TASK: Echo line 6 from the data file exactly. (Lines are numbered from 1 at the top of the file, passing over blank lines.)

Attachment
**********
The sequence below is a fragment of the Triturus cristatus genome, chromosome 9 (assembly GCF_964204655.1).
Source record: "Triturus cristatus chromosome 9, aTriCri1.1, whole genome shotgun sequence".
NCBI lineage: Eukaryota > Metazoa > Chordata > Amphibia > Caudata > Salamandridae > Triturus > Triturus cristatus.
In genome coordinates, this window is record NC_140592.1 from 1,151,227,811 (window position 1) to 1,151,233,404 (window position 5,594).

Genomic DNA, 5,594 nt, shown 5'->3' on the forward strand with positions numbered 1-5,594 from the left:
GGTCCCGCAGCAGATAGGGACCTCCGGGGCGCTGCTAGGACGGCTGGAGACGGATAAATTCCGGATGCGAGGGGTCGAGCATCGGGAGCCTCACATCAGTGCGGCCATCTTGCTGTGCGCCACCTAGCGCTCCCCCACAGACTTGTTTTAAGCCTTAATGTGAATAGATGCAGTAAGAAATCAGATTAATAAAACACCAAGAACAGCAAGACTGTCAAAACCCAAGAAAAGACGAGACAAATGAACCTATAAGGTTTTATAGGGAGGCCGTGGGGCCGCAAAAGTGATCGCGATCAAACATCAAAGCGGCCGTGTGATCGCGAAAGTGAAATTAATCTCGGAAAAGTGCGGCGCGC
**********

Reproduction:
GGTCCCGCAGCAGATAGGGACCTCCGGGGCGCTGCTAGGACGGCTGGAGACGGATAAATTCCGGATGCGAGGGGTCGAGCATCGGGAGCCTCACATCAGTGCGGCCATCTTGCTGTGCGCCACCTAGCGCTCCCCCACAGACTTGTTTTAAGCCTTAATGTGAATAGATGCAGTAAGAAATCAGATTAATAAAACACCAAGAACAGCAAGACTGTCAAAACCCAAGAAAAGACGAGACAAATGAACCTATAAGGTTTTATAGGGAGGCCGTGGGGCCGCAAAAGTGATCGCGATCAAACATCAAAGCGGCCGTGTGATCGCGAAAGTGAAATTAATCTCGGAAAAGTGCGGCGCGC